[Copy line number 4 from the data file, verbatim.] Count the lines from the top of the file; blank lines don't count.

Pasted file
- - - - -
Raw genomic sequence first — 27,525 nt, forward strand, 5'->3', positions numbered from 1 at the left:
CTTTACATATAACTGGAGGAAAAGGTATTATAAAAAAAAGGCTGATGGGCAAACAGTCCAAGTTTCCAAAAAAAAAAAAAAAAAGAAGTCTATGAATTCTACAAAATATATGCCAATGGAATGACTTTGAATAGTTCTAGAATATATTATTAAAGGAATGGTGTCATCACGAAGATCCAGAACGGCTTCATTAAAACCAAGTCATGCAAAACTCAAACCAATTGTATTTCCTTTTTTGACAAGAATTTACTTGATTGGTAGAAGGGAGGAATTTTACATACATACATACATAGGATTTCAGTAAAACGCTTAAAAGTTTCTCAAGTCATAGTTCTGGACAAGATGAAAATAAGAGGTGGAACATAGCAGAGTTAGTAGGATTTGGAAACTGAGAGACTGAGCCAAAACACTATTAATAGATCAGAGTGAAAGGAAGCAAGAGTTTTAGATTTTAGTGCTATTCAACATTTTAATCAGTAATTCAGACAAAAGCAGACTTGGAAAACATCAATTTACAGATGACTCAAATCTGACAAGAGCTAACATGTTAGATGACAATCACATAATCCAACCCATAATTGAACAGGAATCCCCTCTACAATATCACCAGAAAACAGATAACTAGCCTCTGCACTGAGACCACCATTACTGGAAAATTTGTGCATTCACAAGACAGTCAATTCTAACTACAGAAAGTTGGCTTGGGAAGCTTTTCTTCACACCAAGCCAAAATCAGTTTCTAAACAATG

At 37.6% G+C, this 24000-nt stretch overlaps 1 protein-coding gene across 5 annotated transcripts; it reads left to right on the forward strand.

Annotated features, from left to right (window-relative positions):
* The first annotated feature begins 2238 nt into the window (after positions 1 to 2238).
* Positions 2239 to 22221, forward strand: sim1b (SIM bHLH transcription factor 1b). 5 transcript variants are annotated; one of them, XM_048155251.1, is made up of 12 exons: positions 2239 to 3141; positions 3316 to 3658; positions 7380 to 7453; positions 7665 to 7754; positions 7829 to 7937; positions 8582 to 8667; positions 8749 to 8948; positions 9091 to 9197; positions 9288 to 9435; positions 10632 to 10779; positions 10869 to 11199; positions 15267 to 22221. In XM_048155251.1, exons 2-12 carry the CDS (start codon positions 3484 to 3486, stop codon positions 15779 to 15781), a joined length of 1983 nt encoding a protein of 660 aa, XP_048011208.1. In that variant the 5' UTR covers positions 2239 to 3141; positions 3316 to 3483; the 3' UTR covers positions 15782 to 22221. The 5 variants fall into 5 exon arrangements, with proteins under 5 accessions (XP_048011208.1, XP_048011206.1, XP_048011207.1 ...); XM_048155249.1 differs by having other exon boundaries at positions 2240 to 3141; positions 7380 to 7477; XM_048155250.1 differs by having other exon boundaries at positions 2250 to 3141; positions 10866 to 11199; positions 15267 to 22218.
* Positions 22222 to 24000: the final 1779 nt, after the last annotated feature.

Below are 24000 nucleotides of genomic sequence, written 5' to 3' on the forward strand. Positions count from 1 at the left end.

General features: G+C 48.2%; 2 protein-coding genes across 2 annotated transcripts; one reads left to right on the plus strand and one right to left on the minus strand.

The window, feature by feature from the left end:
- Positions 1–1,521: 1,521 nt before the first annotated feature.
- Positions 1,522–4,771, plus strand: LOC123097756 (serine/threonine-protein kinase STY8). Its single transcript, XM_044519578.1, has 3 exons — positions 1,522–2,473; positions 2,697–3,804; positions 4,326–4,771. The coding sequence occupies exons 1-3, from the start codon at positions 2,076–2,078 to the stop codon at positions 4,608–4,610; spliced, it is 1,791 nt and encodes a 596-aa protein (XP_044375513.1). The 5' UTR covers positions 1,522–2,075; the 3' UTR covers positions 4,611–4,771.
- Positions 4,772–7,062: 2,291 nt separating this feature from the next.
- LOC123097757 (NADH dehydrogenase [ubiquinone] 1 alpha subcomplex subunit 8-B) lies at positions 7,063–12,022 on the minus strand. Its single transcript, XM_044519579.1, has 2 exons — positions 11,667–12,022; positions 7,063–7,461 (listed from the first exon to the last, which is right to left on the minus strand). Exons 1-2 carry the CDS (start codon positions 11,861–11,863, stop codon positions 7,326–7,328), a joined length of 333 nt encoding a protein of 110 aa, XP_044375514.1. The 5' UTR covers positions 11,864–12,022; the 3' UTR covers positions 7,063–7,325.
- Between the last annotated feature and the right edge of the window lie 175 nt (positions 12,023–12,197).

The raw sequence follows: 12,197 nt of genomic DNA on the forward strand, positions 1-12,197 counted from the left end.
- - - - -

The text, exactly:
Annotated features, from left to right (window-relative positions):